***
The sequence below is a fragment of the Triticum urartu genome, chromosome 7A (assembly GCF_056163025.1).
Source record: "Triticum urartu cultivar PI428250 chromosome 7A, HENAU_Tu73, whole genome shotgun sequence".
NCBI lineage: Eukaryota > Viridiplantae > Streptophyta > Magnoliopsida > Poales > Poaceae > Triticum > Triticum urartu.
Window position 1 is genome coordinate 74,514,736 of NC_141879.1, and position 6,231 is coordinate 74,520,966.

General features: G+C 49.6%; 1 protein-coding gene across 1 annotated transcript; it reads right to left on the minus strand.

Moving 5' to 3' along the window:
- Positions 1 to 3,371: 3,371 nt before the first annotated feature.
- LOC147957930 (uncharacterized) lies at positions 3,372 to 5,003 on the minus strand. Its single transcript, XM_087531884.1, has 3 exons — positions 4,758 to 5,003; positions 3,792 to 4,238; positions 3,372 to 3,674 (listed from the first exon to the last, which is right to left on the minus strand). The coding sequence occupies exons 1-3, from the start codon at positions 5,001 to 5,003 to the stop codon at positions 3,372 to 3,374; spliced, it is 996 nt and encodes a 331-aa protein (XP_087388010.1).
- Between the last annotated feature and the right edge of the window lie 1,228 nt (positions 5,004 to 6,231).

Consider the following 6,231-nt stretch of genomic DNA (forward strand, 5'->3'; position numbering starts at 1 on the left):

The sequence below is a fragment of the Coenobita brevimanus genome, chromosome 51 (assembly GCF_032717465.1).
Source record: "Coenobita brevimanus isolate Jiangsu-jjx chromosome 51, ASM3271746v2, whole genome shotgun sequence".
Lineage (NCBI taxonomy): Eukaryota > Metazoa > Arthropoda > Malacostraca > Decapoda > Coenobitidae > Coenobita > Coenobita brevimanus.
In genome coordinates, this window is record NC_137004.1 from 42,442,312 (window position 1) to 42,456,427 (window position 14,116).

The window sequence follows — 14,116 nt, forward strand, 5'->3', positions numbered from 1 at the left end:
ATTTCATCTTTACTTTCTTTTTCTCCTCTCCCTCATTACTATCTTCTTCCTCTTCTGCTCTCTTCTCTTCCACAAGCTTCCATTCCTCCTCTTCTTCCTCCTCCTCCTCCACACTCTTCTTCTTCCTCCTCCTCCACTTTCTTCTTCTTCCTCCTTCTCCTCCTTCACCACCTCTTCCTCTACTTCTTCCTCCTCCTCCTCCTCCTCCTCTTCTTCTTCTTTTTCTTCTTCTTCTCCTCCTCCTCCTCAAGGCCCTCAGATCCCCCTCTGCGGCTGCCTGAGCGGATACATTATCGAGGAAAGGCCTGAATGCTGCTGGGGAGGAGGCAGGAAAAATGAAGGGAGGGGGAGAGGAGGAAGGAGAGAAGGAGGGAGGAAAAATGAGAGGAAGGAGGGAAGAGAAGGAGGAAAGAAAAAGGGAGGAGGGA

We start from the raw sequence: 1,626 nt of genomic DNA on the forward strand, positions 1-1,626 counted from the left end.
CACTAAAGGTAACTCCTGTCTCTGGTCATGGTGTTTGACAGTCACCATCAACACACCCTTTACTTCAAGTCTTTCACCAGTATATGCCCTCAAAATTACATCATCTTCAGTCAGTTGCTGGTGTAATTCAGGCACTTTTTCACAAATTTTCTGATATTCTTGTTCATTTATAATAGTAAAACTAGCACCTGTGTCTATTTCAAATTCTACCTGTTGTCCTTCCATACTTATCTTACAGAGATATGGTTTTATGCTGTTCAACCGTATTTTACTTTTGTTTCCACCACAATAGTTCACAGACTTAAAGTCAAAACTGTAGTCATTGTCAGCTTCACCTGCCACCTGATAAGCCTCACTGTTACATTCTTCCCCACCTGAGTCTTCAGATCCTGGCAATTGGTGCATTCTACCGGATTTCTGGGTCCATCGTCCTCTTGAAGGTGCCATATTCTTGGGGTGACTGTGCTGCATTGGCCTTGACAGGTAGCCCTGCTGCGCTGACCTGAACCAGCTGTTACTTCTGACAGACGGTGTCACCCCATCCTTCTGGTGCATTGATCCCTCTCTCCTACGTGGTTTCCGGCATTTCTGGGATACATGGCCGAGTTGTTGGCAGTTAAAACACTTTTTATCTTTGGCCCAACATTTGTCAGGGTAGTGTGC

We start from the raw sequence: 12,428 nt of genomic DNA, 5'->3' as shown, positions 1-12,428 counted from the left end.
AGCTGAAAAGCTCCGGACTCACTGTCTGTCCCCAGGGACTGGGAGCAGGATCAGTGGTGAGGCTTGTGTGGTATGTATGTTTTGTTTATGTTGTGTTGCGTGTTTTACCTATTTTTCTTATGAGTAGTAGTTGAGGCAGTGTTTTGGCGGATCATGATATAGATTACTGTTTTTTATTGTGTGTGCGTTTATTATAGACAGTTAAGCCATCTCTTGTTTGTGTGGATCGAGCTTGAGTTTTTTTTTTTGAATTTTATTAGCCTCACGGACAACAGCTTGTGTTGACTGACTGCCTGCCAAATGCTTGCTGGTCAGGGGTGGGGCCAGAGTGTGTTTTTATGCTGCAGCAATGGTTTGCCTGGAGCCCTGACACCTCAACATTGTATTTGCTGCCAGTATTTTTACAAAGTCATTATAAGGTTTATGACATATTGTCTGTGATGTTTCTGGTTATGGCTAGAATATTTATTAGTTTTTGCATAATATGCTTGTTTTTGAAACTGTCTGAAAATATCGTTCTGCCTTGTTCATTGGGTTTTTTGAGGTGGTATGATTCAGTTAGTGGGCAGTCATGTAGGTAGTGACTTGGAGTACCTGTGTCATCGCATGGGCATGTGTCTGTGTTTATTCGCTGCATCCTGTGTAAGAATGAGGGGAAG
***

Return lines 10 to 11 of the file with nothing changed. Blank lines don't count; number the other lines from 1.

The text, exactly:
Consider the following 6,231-nt stretch of genomic DNA (forward strand, 5'->3'; position numbering starts at 1 on the left):

The sequence below is a fragment of the Coenobita brevimanus genome, chromosome 51 (assembly GCF_032717465.1).